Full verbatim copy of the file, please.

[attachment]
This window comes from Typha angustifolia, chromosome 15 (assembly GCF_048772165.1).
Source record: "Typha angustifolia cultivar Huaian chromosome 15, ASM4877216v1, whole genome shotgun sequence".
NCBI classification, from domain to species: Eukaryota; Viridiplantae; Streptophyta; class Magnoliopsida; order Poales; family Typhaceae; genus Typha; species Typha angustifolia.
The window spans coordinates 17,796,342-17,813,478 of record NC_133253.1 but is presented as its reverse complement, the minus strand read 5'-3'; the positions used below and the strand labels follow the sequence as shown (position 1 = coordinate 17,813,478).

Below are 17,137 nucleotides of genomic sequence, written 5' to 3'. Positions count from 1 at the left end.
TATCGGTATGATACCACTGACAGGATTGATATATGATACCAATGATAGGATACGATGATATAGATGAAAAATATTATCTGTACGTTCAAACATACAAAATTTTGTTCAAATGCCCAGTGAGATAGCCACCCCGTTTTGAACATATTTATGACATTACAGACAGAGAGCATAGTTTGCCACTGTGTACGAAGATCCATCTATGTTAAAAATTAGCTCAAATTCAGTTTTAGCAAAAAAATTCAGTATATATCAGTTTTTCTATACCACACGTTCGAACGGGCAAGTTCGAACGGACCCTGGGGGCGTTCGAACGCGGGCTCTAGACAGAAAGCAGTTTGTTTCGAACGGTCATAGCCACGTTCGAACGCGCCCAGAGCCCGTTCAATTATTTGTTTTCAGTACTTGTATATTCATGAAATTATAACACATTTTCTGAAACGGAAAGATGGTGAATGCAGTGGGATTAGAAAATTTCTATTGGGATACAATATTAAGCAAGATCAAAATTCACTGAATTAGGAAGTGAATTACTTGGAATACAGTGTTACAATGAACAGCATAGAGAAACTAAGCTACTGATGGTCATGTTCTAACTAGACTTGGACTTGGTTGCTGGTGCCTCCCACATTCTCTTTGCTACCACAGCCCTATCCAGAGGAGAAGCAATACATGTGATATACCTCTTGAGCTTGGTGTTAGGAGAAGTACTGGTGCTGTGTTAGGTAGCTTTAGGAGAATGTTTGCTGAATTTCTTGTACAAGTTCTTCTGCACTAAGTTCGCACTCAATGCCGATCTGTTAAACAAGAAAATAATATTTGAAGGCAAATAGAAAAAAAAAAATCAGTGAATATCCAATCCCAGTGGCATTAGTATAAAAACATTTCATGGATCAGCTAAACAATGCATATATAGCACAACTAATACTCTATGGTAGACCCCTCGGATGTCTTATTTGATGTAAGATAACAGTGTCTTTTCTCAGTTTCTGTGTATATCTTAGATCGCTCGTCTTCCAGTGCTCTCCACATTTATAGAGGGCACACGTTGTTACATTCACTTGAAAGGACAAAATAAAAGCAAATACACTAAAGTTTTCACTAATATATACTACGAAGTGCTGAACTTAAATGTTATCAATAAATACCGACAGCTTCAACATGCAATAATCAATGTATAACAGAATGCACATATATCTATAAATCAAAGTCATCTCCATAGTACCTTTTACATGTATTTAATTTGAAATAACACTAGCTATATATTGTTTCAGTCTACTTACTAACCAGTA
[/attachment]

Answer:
This window comes from Typha angustifolia, chromosome 15 (assembly GCF_048772165.1).
Source record: "Typha angustifolia cultivar Huaian chromosome 15, ASM4877216v1, whole genome shotgun sequence".
NCBI classification, from domain to species: Eukaryota; Viridiplantae; Streptophyta; class Magnoliopsida; order Poales; family Typhaceae; genus Typha; species Typha angustifolia.
The window spans coordinates 17,796,342-17,813,478 of record NC_133253.1 but is presented as its reverse complement, the minus strand read 5'-3'; the positions used below and the strand labels follow the sequence as shown (position 1 = coordinate 17,813,478).

Below are 17,137 nucleotides of genomic sequence, written 5' to 3'. Positions count from 1 at the left end.
TATCGGTATGATACCACTGACAGGATTGATATATGATACCAATGATAGGATACGATGATATAGATGAAAAATATTATCTGTACGTTCAAACATACAAAATTTTGTTCAAATGCCCAGTGAGATAGCCACCCCGTTTTGAACATATTTATGACATTACAGACAGAGAGCATAGTTTGCCACTGTGTACGAAGATCCATCTATGTTAAAAATTAGCTCAAATTCAGTTTTAGCAAAAAAATTCAGTATATATCAGTTTTTCTATACCACACGTTCGAACGGGCAAGTTCGAACGGACCCTGGGGGCGTTCGAACGCGGGCTCTAGACAGAAAGCAGTTTGTTTCGAACGGTCATAGCCACGTTCGAACGCGCCCAGAGCCCGTTCAATTATTTGTTTTCAGTACTTGTATATTCATGAAATTATAACACATTTTCTGAAACGGAAAGATGGTGAATGCAGTGGGATTAGAAAATTTCTATTGGGATACAATATTAAGCAAGATCAAAATTCACTGAATTAGGAAGTGAATTACTTGGAATACAGTGTTACAATGAACAGCATAGAGAAACTAAGCTACTGATGGTCATGTTCTAACTAGACTTGGACTTGGTTGCTGGTGCCTCCCACATTCTCTTTGCTACCACAGCCCTATCCAGAGGAGAAGCAATACATGTGATATACCTCTTGAGCTTGGTGTTAGGAGAAGTACTGGTGCTGTGTTAGGTAGCTTTAGGAGAATGTTTGCTGAATTTCTTGTACAAGTTCTTCTGCACTAAGTTCGCACTCAATGCCGATCTGTTAAACAAGAAAATAATATTTGAAGGCAAATAGAAAAAAAAAAATCAGTGAATATCCAATCCCAGTGGCATTAGTATAAAAACATTTCATGGATCAGCTAAACAATGCATATATAGCACAACTAATACTCTATGGTAGACCCCTCGGATGTCTTATTTGATGTAAGATAACAGTGTCTTTTCTCAGTTTCTGTGTATATCTTAGATCGCTCGTCTTCCAGTGCTCTCCACATTTATAGAGGGCACACGTTGTTACATTCACTTGAAAGGACAAAATAAAAGCAAATACACTAAAGTTTTCACTAATATATACTACGAAGTGCTGAACTTAAATGTTATCAATAAATACCGACAGCTTCAACATGCAATAATCAATGTATAACAGAATGCACATATATCTATAAATCAAAGTCATCTCCATAGTACCTTTTACATGTATTTAATTTGAAATAACACTAGCTATATATTGTTTCAGTCTACTTACTAACCAGTA